Again, it’s been a long time since our last Blog article has seen the light of day. We’ve decided to write about a very vaguely known Google ranking factor: the website track record. Before we enter into any details I would like to state that this is by no means a working name, “Google Website Track Record” is just what we thought would make the most eloquent name for such a ranking factor.
So… to the point: did you ever wonder why sometimes, when you make changes to a website, changes as big as a redesign, the website usually holds it’s positioning in the organic results? Unless you have done something terribly wrong, the redesigned website gets the same/almost the same positioning. We have to emphasize that if you were to launch the old site and the new one at the same time under a different domain name, chances are that their ranking would differ a lot. Ok, many of you might argue that content is King, and that’s the same, but we are talking serious redesign, as in text and design both changed, updated, improved. Now on the other hand, have you noticed that however hard you try to do on-page SEO xhtml/wording changes to your site, they seem not to have any short-term influence whatsoever on your ranking/positioning?
Webmasters and SEOs have long been playing with the idea of a Google website positioning change delay. What this means is that whenever a webmaster does changes to his/her website’s copy or html structure, it’s effect on the general ranking in the Google organic results is being delayed. This is very plausible, since before this delay was introduced, most SEOs could just do ABX Trials and see what technique really improved the overall ranking of the website. Now, much like a brute-force protection on login interfaces, seeing the result of a certain SEO change lasts tens if not hundreds of time more, so it is not feasible to tamper with it. SEOs must rely on much more exact knowledge than just trial and error.
So what about errors that persist even after months, like 2-3-6 months? Let’s take for instance a case where someone copies the entire content of your website. We’ve been through this twice, once with our own website and another time with a customer’s website. The effect was very bad, if not disastrous. I guess Google still can’t tell who copied who for certain, and they never stated they could, at least not for sure. A good website has good copy, which grabs top positions in Google, and that is a sign for other, not so well-informed webmasters to copy your website simply because it has good content. Now, the truth is that it’s simply a red flag for Google, because when content is the same 1. the website has nothing original/new to say, the content gets diluted 2. Google can’t rely on text to determine the quality of the site compared to the copied site and must rely on the rest of the factors which is actually kind of an error on their part. In our case recovering took at least 6 months.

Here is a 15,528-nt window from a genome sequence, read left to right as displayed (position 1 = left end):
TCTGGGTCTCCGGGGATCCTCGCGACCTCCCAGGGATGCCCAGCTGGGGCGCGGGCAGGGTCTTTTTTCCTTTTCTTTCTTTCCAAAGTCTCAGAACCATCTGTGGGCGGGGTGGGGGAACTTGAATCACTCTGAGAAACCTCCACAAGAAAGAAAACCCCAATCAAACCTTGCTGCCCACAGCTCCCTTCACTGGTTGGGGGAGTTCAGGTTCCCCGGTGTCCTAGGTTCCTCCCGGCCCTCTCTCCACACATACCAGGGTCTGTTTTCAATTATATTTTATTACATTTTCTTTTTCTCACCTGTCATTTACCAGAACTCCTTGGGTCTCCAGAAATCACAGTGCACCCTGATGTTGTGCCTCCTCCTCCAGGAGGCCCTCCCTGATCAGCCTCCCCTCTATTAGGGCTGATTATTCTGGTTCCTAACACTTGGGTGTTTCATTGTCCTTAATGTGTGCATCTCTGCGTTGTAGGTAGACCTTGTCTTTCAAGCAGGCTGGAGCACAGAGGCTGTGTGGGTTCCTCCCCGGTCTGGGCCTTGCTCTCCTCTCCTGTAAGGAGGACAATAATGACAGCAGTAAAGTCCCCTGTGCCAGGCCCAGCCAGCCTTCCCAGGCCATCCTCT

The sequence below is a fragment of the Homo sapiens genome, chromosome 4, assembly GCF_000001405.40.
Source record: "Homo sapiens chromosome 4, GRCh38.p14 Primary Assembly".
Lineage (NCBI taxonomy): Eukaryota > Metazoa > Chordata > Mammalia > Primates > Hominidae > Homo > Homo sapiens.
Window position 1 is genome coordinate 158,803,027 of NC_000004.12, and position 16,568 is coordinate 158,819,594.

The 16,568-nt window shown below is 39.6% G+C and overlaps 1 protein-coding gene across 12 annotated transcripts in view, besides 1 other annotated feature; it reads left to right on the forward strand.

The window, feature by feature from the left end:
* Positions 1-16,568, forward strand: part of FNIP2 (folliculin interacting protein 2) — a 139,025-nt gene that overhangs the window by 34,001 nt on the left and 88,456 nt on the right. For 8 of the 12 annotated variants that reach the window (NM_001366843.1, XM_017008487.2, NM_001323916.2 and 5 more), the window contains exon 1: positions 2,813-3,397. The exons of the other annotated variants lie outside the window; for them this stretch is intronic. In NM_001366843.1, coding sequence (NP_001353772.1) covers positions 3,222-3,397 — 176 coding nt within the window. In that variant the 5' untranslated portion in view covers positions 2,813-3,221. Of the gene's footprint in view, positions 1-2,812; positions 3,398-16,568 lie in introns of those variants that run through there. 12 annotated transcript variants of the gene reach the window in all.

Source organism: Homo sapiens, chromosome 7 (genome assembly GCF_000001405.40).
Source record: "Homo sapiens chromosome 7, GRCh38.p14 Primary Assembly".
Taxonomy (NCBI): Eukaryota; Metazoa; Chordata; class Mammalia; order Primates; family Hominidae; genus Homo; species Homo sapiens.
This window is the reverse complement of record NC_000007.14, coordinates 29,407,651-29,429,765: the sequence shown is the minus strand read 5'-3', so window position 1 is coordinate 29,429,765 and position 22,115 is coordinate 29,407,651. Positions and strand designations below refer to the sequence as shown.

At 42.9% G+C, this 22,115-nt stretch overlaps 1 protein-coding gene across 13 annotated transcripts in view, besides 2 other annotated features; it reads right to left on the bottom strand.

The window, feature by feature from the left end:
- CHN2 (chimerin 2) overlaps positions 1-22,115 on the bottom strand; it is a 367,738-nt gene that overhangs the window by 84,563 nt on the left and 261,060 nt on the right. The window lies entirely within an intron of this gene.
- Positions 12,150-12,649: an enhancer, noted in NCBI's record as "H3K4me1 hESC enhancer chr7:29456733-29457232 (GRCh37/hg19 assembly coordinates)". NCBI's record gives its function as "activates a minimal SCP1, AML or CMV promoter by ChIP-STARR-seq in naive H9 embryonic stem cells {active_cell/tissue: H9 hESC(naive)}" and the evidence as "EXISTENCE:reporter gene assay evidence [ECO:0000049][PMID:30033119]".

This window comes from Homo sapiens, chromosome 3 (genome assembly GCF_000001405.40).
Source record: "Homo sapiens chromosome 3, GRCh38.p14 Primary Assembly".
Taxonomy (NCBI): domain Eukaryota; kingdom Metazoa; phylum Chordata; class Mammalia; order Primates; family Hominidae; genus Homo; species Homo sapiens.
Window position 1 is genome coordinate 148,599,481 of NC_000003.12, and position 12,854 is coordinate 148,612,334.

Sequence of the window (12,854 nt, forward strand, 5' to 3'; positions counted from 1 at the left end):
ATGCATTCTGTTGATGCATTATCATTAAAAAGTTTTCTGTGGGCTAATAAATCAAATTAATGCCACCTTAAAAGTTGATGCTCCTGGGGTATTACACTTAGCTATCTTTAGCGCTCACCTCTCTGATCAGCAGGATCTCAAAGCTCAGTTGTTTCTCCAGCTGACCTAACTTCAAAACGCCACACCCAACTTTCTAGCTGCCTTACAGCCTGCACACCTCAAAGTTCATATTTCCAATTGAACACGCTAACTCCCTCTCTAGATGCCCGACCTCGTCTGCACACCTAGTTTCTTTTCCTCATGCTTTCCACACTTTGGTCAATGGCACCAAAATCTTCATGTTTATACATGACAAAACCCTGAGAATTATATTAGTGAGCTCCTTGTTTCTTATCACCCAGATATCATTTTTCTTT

Google penalty – many might say in an instant, but no, we managed to determine the webmasters to delete the copied content, changed much of ours, filed for a reevaluation of the site and received an answer stating there was no manual action taken. Automatic penalties don’t last this long, maybe 30 days, but not this much…
This is just one example of the many things that make us think there’s more to this than a simple delay. We at Marconi Media think that just as a legal system, Google has it’s own track record mechanism for each and every website out there. Google employees have publicly stated numerous times that there are cases when one is better off acquiring a new domain name and creating a totally new website than cleaning up the bad backlinks and what they did wrong on the website. There are many webmasters out there who “Repented” and disavowed all bad/paid for links and changed their site, adding great content, and we don’t see a clear pattern of their sites recovering after being demoted. Some recovered, some didn’t. Thus, the site was cleaned, the track record wasn’t.
The idea of a track record brings up many many questions. Is it like a point-system, like some states/countries have a driver’s licence point system, where the driver loses his licence after having received a certain number of “bad” points? Or is it like a file, with custom scales to measure the good and bad things the site has seen so far? If I were Google, I would certainly have track records for websites, because even if a website is doing fine now, maybe they bought links in the past and maybe they are just going by the “Content is King” right now, but at the first glimpse of a chance to trick Google, they will relapse.
So, the question is not whether the Google Track Record exists, because it most definitely does, how else would they keep track of penalties after all. But more like how do they keep track of our websites. Do everyday changes matter? Do we get positive points for things like updating the content of our website more often? Do we get minuses for abandoning our blog for too long? How soon do penalties expire? Do penalties add up, as in: is it worse having 2 penalties on my track record than one? And, which is the point of no return, when a new domain is the only answer.
-by Negulescu Matei